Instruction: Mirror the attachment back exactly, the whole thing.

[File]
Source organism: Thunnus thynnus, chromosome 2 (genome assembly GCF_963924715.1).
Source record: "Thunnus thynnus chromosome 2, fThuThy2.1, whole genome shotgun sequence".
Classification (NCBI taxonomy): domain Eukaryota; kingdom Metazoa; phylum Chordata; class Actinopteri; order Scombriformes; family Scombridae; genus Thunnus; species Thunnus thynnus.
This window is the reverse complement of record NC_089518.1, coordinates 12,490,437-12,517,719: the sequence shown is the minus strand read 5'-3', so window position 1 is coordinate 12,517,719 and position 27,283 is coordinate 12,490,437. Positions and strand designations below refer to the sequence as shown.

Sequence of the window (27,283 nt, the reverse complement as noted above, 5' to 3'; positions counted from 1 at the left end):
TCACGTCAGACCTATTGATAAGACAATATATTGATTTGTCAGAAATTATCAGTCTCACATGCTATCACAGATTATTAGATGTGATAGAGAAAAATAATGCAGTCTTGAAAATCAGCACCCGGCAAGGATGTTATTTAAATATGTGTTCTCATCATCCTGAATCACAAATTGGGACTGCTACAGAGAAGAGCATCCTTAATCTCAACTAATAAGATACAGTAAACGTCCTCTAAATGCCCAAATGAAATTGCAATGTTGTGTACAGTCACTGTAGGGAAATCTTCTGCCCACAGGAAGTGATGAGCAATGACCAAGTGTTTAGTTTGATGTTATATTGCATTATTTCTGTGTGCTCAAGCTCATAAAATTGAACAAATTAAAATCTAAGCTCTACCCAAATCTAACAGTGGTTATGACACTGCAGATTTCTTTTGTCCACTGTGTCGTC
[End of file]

Source organism: Thunnus thynnus, chromosome 2 (genome assembly GCF_963924715.1).
Source record: "Thunnus thynnus chromosome 2, fThuThy2.1, whole genome shotgun sequence".
Classification (NCBI taxonomy): domain Eukaryota; kingdom Metazoa; phylum Chordata; class Actinopteri; order Scombriformes; family Scombridae; genus Thunnus; species Thunnus thynnus.
This window is the reverse complement of record NC_089518.1, coordinates 12,490,437-12,517,719: the sequence shown is the minus strand read 5'-3', so window position 1 is coordinate 12,517,719 and position 27,283 is coordinate 12,490,437. Positions and strand designations below refer to the sequence as shown.

Sequence of the window (27,283 nt, the reverse complement as noted above, 5' to 3'; positions counted from 1 at the left end):
TCACGTCAGACCTATTGATAAGACAATATATTGATTTGTCAGAAATTATCAGTCTCACATGCTATCACAGATTATTAGATGTGATAGAGAAAAATAATGCAGTCTTGAAAATCAGCACCCGGCAAGGATGTTATTTAAATATGTGTTCTCATCATCCTGAATCACAAATTGGGACTGCTACAGAGAAGAGCATCCTTAATCTCAACTAATAAGATACAGTAAACGTCCTCTAAATGCCCAAATGAAATTGCAATGTTGTGTACAGTCACTGTAGGGAAATCTTCTGCCCACAGGAAGTGATGAGCAATGACCAAGTGTTTAGTTTGATGTTATATTGCATTATTTCTGTGTGCTCAAGCTCATAAAATTGAACAAATTAAAATCTAAGCTCTACCCAAATCTAACAGTGGTTATGACACTGCAGATTTCTTTTGTCCACTGTGTCGTC